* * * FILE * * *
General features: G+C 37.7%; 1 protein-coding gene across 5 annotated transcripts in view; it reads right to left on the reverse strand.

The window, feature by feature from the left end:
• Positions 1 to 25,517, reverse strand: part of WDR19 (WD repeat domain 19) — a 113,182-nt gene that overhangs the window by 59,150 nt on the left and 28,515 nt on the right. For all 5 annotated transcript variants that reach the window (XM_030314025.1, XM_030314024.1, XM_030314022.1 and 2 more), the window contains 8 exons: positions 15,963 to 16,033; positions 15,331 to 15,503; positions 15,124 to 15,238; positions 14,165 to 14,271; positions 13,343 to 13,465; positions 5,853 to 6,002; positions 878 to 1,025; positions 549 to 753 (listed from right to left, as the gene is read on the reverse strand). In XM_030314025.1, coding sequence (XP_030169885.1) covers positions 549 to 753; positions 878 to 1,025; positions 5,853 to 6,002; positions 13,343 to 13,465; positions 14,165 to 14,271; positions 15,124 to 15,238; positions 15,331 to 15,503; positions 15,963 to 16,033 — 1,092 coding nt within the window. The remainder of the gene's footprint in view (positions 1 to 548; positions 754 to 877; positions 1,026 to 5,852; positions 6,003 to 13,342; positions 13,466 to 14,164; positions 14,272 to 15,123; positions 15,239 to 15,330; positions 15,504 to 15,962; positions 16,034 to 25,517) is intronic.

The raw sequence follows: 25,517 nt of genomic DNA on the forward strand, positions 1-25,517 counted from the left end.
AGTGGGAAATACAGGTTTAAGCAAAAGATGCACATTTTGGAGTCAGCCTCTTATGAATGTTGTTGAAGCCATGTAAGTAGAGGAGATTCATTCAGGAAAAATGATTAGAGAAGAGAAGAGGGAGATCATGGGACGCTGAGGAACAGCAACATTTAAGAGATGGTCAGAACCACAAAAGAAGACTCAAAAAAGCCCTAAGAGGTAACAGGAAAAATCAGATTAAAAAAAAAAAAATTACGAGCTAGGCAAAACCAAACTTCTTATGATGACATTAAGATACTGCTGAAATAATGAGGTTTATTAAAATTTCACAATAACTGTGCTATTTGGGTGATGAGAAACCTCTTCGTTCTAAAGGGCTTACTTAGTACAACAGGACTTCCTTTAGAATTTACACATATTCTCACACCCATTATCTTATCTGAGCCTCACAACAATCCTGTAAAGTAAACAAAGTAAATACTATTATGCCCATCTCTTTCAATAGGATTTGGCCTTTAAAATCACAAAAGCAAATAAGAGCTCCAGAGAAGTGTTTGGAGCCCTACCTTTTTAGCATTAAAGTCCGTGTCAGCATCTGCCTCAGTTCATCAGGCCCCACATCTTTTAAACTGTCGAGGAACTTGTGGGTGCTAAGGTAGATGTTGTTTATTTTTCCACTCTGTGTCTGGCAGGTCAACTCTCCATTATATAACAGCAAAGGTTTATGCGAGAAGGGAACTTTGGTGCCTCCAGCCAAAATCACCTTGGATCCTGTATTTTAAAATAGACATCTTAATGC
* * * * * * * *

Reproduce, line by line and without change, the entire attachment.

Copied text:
General features: G+C 37.7%; 1 protein-coding gene across 5 annotated transcripts in view; it reads right to left on the reverse strand.

The window, feature by feature from the left end:
• Positions 1 to 25,517, reverse strand: part of WDR19 (WD repeat domain 19) — a 113,182-nt gene that overhangs the window by 59,150 nt on the left and 28,515 nt on the right. For all 5 annotated transcript variants that reach the window (XM_030314025.1, XM_030314024.1, XM_030314022.1 and 2 more), the window contains 8 exons: positions 15,963 to 16,033; positions 15,331 to 15,503; positions 15,124 to 15,238; positions 14,165 to 14,271; positions 13,343 to 13,465; positions 5,853 to 6,002; positions 878 to 1,025; positions 549 to 753 (listed from right to left, as the gene is read on the reverse strand). In XM_030314025.1, coding sequence (XP_030169885.1) covers positions 549 to 753; positions 878 to 1,025; positions 5,853 to 6,002; positions 13,343 to 13,465; positions 14,165 to 14,271; positions 15,124 to 15,238; positions 15,331 to 15,503; positions 15,963 to 16,033 — 1,092 coding nt within the window. The remainder of the gene's footprint in view (positions 1 to 548; positions 754 to 877; positions 1,026 to 5,852; positions 6,003 to 13,342; positions 13,466 to 14,164; positions 14,272 to 15,123; positions 15,239 to 15,330; positions 15,504 to 15,962; positions 16,034 to 25,517) is intronic.

The raw sequence follows: 25,517 nt of genomic DNA on the forward strand, positions 1-25,517 counted from the left end.
AGTGGGAAATACAGGTTTAAGCAAAAGATGCACATTTTGGAGTCAGCCTCTTATGAATGTTGTTGAAGCCATGTAAGTAGAGGAGATTCATTCAGGAAAAATGATTAGAGAAGAGAAGAGGGAGATCATGGGACGCTGAGGAACAGCAACATTTAAGAGATGGTCAGAACCACAAAAGAAGACTCAAAAAAGCCCTAAGAGGTAACAGGAAAAATCAGATTAAAAAAAAAAAAATTACGAGCTAGGCAAAACCAAACTTCTTATGATGACATTAAGATACTGCTGAAATAATGAGGTTTATTAAAATTTCACAATAACTGTGCTATTTGGGTGATGAGAAACCTCTTCGTTCTAAAGGGCTTACTTAGTACAACAGGACTTCCTTTAGAATTTACACATATTCTCACACCCATTATCTTATCTGAGCCTCACAACAATCCTGTAAAGTAAACAAAGTAAATACTATTATGCCCATCTCTTTCAATAGGATTTGGCCTTTAAAATCACAAAAGCAAATAAGAGCTCCAGAGAAGTGTTTGGAGCCCTACCTTTTTAGCATTAAAGTCCGTGTCAGCATCTGCCTCAGTTCATCAGGCCCCACATCTTTTAAACTGTCGAGGAACTTGTGGGTGCTAAGGTAGATGTTGTTTATTTTTCCACTCTGTGTCTGGCAGGTCAACTCTCCATTATATAACAGCAAAGGTTTATGCGAGAAGGGAACTTTGGTGCCTCCAGCCAAAATCACCTTGGATCCTGTATTTTAAAATAGACATCTTAATGC